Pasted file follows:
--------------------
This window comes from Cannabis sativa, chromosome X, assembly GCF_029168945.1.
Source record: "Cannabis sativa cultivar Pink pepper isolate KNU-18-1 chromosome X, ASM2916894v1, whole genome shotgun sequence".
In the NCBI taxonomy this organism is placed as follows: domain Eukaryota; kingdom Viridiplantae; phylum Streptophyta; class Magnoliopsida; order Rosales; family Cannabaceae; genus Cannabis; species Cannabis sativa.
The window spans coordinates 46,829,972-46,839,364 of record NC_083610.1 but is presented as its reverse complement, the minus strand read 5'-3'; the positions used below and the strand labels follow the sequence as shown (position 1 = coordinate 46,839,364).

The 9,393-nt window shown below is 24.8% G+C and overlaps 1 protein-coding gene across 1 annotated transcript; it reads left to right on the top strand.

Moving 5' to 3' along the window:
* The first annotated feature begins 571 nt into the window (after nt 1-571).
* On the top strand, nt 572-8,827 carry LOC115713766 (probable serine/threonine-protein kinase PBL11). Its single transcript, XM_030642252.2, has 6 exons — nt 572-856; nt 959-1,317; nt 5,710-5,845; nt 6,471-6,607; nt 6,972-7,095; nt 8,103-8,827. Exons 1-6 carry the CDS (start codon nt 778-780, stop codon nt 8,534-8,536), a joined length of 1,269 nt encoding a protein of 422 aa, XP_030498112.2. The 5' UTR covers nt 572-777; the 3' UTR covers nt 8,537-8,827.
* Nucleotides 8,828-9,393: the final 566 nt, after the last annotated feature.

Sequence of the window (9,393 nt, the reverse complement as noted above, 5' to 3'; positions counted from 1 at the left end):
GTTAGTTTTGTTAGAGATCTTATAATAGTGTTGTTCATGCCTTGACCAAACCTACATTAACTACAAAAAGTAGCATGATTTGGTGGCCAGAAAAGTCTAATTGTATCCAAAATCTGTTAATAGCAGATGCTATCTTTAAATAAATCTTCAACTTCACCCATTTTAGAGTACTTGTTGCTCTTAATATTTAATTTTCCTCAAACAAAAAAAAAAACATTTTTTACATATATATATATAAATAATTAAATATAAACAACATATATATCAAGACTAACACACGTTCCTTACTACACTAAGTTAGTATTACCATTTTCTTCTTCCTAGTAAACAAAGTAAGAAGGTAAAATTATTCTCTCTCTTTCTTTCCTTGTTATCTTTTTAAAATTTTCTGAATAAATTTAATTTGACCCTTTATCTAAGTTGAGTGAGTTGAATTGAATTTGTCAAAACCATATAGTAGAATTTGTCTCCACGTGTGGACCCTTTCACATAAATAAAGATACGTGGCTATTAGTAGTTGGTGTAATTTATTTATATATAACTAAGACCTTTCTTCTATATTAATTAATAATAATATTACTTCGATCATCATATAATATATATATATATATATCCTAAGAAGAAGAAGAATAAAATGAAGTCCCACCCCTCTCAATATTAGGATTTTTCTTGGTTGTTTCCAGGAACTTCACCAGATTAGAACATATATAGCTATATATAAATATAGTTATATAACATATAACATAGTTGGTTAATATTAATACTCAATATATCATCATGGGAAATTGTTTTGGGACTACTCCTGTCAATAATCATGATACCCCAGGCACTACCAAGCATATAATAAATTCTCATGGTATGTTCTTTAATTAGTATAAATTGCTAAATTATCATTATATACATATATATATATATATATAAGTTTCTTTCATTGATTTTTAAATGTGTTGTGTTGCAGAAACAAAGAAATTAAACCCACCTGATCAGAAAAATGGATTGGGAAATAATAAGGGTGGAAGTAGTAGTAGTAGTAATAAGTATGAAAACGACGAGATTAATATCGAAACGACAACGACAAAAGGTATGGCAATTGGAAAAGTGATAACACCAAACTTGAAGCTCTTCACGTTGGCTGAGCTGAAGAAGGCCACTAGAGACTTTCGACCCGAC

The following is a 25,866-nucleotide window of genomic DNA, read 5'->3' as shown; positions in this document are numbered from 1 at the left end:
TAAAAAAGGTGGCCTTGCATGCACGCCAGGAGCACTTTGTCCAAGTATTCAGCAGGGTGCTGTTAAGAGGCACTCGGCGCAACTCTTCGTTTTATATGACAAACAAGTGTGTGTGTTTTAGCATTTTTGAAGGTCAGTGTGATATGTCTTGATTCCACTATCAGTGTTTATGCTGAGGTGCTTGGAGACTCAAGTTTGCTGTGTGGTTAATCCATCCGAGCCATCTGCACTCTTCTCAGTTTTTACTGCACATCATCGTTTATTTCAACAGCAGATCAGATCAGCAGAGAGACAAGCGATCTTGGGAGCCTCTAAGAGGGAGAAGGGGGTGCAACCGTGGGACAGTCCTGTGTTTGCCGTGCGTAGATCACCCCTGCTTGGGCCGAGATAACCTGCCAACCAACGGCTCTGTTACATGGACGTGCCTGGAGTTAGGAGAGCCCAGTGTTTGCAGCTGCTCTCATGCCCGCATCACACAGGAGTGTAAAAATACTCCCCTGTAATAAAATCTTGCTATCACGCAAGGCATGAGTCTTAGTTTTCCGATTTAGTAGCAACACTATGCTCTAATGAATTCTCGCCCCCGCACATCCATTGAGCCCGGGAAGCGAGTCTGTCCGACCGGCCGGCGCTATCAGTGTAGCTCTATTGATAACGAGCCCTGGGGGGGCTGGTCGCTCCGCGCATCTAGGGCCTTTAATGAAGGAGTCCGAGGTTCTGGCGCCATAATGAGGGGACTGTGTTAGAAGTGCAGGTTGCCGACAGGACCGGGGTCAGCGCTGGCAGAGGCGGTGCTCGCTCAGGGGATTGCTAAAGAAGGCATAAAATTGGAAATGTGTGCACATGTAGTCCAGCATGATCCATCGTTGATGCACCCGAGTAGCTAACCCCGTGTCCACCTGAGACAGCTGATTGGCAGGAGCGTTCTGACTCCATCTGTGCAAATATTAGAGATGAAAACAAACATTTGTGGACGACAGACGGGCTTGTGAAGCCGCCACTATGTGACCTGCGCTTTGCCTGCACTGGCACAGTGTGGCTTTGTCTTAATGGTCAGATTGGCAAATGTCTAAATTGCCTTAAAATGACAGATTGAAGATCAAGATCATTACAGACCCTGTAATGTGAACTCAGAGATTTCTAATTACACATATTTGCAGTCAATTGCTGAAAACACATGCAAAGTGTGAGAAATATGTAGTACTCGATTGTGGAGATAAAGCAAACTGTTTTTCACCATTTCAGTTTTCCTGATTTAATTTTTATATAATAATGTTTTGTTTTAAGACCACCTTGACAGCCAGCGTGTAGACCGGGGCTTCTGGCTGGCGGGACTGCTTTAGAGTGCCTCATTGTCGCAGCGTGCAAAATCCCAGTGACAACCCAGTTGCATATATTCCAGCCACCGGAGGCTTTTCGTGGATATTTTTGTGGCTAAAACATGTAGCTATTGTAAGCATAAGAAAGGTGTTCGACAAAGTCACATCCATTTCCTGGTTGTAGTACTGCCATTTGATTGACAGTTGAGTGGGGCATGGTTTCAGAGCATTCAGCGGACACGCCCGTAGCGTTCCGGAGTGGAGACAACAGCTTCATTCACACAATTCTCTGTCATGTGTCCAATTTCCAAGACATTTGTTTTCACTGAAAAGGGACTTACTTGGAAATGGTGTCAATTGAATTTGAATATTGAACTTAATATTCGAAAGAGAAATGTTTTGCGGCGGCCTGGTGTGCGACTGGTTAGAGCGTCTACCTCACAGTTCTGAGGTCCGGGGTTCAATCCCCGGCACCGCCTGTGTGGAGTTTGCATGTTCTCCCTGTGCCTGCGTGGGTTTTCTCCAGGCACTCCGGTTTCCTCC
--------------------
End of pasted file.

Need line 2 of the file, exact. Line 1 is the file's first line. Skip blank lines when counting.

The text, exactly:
Source record: "Cannabis sativa cultivar Pink pepper isolate KNU-18-1 chromosome X, ASM2916894v1, whole genome shotgun sequence".